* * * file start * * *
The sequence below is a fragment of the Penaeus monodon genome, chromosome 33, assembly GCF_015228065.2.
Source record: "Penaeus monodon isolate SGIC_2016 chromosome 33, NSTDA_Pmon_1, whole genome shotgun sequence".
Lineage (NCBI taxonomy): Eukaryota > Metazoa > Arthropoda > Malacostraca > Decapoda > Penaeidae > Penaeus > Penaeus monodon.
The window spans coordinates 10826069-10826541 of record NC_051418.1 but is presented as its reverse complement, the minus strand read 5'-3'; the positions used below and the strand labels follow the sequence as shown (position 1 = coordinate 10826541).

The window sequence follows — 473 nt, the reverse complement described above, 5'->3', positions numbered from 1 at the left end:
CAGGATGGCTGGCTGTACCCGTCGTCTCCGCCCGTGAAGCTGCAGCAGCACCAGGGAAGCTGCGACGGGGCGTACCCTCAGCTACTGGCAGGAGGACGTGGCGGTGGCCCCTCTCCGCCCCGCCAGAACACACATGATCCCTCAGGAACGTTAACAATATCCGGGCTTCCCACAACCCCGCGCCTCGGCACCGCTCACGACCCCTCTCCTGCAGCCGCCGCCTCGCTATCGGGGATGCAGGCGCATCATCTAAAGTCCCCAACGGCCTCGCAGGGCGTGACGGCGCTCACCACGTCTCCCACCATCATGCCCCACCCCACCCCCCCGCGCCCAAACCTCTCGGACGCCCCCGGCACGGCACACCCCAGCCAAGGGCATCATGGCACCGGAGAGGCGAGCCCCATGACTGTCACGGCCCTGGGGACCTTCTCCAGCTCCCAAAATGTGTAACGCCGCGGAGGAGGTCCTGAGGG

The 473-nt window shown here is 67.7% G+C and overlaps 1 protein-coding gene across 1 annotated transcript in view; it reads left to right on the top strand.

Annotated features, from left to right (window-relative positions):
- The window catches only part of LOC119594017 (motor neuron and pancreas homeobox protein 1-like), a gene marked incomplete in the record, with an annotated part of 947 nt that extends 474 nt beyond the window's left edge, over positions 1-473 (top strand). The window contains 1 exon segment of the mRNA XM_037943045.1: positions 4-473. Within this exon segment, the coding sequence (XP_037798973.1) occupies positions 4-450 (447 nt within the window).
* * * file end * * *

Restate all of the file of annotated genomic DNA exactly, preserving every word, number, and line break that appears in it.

The sequence below is a fragment of the Penaeus monodon genome, chromosome 33, assembly GCF_015228065.2.
Source record: "Penaeus monodon isolate SGIC_2016 chromosome 33, NSTDA_Pmon_1, whole genome shotgun sequence".
Lineage (NCBI taxonomy): Eukaryota > Metazoa > Arthropoda > Malacostraca > Decapoda > Penaeidae > Penaeus > Penaeus monodon.
The window spans coordinates 10826069-10826541 of record NC_051418.1 but is presented as its reverse complement, the minus strand read 5'-3'; the positions used below and the strand labels follow the sequence as shown (position 1 = coordinate 10826541).

The window sequence follows — 473 nt, the reverse complement described above, 5'->3', positions numbered from 1 at the left end:
CAGGATGGCTGGCTGTACCCGTCGTCTCCGCCCGTGAAGCTGCAGCAGCACCAGGGAAGCTGCGACGGGGCGTACCCTCAGCTACTGGCAGGAGGACGTGGCGGTGGCCCCTCTCCGCCCCGCCAGAACACACATGATCCCTCAGGAACGTTAACAATATCCGGGCTTCCCACAACCCCGCGCCTCGGCACCGCTCACGACCCCTCTCCTGCAGCCGCCGCCTCGCTATCGGGGATGCAGGCGCATCATCTAAAGTCCCCAACGGCCTCGCAGGGCGTGACGGCGCTCACCACGTCTCCCACCATCATGCCCCACCCCACCCCCCCGCGCCCAAACCTCTCGGACGCCCCCGGCACGGCACACCCCAGCCAAGGGCATCATGGCACCGGAGAGGCGAGCCCCATGACTGTCACGGCCCTGGGGACCTTCTCCAGCTCCCAAAATGTGTAACGCCGCGGAGGAGGTCCTGAGGG

The 473-nt window shown here is 67.7% G+C and overlaps 1 protein-coding gene across 1 annotated transcript in view; it reads left to right on the top strand.

Annotated features, from left to right (window-relative positions):
- The window catches only part of LOC119594017 (motor neuron and pancreas homeobox protein 1-like), a gene marked incomplete in the record, with an annotated part of 947 nt that extends 474 nt beyond the window's left edge, over positions 1-473 (top strand). The window contains 1 exon segment of the mRNA XM_037943045.1: positions 4-473. Within this exon segment, the coding sequence (XP_037798973.1) occupies positions 4-450 (447 nt within the window).